U.S. equities finished lower, tumbling midday, after reports of lower-level Chinese trade officials cutting their visit short ahead of early next month’s high-level talks. The markets continued to digest the week’s relatively upbeat domestic economic data and a host of monetary policy decisions that were headlined by the highly-expected Fed rate cut. Treasury yields fell amid a dormant economic calendar and the U.S. dollar gained modest ground, while the Fed continued to intervene in the overnight interest rate market for a fourth day. Meanwhile, gold finished higher and crude oil prices capped off a wild week with slight losses. On the equity front, Texas Instruments announced a dividend increase, and Xilinx announced that its CFO will step down.
The Dow Jones Industrial Average (DJIA) fell 160 points (0.6%) to 26,934, the S&P 500 Index lost 15 points (0.5%) to 2,992 and the Nasdaq Composite declined 65 points (0.8%) to 8,118. In heavy volume, as a result of quadruple witching day—the simultaneous expiration of stock and index futures and options contracts—2.4 billion shares were traded on the NYSE and 3.1 billion shares changed hands on the Nasdaq. WTI crude oil moved $0.10 lower to $58.09 per barrel and wholesale gasoline lost $0.02 to $1.68 per gallon. Elsewhere, the Bloomberg gold spot price rose $18.02 to $1,517.05 per ounce, and the Dollar Index—a comparison of the U.S. dollar to six major world currencies—was up 0.2% at 98.50. Markets were lower for the week, as the DJIA decreased 1.1%, the S&P 500 Index lost 0.5% and the Nasdaq Composite declined 0.7%.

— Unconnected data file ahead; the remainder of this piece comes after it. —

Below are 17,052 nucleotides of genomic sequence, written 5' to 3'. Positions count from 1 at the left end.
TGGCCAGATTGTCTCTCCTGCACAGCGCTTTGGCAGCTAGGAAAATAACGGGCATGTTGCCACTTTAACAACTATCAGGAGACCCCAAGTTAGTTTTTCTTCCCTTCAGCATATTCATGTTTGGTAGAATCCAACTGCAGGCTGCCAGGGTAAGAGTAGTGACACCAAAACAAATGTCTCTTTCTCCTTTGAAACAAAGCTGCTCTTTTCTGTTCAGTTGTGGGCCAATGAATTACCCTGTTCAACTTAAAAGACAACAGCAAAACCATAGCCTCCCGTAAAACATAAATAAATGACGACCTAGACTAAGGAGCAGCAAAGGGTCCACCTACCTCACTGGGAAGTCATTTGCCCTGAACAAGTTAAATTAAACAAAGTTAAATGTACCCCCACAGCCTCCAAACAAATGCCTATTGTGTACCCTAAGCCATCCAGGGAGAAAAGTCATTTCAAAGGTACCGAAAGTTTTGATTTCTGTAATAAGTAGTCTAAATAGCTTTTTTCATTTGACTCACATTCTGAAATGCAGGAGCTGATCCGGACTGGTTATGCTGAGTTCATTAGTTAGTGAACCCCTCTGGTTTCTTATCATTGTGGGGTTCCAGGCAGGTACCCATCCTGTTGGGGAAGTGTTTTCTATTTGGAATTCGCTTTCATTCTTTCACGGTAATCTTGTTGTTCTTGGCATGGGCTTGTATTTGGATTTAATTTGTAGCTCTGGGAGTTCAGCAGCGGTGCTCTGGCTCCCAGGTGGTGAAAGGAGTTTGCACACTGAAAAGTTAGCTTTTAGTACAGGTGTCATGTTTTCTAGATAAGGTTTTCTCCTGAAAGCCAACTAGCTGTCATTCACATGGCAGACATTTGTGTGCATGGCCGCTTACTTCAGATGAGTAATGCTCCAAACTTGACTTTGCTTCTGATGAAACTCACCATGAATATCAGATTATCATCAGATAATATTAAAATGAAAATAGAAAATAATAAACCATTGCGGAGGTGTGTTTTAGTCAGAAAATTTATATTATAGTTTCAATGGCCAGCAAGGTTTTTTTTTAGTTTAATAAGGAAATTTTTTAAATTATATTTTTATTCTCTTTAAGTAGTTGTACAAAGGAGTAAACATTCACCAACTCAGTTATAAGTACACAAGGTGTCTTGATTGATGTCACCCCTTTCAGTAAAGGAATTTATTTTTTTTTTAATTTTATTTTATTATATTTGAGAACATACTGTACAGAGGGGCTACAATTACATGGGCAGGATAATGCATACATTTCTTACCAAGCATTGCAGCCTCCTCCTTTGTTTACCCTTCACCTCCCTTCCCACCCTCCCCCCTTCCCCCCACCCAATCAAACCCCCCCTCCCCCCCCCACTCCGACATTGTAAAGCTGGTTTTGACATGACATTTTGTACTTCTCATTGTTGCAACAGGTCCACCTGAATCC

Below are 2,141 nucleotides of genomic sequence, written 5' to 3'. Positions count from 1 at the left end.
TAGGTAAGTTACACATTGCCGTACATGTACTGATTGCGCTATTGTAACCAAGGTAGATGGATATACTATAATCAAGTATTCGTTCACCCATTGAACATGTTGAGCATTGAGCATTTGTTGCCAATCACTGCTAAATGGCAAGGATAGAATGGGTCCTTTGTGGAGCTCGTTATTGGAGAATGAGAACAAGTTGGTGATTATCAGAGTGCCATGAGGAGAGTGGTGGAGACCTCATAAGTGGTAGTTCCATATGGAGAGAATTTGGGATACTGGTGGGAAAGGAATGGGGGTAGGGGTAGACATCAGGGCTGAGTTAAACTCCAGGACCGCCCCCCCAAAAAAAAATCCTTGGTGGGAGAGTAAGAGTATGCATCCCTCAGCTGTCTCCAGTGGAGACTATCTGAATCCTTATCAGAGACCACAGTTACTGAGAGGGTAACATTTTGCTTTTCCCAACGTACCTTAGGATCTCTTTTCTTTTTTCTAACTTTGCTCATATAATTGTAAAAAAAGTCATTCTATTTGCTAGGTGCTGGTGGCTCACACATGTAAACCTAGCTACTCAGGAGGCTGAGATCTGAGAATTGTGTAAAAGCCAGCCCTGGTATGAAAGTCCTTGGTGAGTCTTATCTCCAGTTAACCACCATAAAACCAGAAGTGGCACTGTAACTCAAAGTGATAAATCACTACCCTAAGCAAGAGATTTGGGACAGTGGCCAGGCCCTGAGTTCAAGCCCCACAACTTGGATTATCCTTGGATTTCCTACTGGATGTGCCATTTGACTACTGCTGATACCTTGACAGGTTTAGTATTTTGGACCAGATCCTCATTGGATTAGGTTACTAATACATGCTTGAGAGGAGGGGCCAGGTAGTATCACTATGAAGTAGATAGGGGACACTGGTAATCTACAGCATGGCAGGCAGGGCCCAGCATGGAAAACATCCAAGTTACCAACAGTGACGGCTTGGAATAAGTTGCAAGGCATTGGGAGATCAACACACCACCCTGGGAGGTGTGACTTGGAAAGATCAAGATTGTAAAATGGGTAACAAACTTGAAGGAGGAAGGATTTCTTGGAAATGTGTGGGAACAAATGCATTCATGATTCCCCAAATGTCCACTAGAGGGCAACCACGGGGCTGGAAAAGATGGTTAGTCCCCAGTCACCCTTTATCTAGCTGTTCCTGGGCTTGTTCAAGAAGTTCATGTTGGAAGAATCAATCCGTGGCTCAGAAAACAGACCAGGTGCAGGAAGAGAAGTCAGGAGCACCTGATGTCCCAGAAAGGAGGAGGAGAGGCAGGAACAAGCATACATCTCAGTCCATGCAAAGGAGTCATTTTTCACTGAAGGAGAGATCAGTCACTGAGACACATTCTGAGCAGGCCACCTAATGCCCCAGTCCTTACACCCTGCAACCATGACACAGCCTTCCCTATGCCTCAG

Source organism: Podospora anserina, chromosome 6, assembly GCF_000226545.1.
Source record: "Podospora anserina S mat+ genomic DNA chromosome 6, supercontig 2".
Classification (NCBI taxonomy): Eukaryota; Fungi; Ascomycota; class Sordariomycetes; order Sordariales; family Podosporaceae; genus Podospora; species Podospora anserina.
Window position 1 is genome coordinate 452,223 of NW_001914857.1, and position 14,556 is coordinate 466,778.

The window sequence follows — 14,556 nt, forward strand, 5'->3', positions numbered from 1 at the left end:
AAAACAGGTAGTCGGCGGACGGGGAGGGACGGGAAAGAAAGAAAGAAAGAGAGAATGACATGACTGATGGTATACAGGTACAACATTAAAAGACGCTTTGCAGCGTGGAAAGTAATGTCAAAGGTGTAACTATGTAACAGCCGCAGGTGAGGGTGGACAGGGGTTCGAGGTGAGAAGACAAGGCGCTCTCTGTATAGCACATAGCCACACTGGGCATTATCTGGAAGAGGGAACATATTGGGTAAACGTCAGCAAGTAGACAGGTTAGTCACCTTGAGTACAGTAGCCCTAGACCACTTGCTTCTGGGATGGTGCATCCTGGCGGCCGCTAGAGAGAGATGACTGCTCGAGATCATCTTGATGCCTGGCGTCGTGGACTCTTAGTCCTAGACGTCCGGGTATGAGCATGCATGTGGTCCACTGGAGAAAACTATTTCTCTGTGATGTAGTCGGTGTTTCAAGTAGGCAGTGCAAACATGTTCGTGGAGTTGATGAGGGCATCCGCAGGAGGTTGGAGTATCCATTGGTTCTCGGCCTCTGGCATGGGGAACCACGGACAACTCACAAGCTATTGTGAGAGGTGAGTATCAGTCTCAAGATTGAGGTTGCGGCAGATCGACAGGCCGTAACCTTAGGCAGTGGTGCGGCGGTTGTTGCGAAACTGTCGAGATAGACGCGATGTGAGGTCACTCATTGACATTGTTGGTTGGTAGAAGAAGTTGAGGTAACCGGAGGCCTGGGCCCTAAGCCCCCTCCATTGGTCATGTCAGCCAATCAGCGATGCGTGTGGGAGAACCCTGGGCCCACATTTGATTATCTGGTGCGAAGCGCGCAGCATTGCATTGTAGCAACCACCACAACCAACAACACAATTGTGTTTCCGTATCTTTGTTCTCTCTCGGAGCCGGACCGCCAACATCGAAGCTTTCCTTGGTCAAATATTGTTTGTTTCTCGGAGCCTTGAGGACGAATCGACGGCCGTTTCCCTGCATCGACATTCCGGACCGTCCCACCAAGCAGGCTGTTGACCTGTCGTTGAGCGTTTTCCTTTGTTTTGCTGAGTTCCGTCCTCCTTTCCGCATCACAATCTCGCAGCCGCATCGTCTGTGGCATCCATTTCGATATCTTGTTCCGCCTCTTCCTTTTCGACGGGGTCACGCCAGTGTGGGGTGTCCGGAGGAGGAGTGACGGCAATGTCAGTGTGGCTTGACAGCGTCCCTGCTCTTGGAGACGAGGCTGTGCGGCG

Treasuries finished higher, as the yield on the 2-year note was down 6 basis points (bps) to 1.68%, while the yields on the 10-year note and 30-year bond fell 5 bps to 1.72% and 2.16%, respectively. With the economic calendar void of any key releases, the U.S. dollar gained ground, and crude oil prices declined to cap off a wild week that was highlighted by Monday’s spike on the heels of flared-up geopolitical concerns after attacks on Saudi Arabian oil facilities. Also, the markets digested this week’s slew of monetary policy decisions, headlined by Wednesday’s highly-expected rate cut from the Fed, as well as continued relatively upbeat U.S. economic data.
©2019 Charles Schwab & Co., Inc., Member SIPC. All rights reserved.
Schwab Center for Financial Research (“SCFR”) is a division of Charles Schwab & Co., Inc. The information contained herein is obtained from third-party sources and believed to be reliable, but its accuracy or completeness is not guaranteed. This report is for informational purposes only and is not a solicitation, or a recommendation that any particular investor should purchase or sell any particular security. The investment information mentioned here may not be suitable for everyone. Each investor needs to review an investment strategy for his or her own particular situation before making any investment decision. All expressions of opinions are subject to change without notice in reaction to shifting market conditions.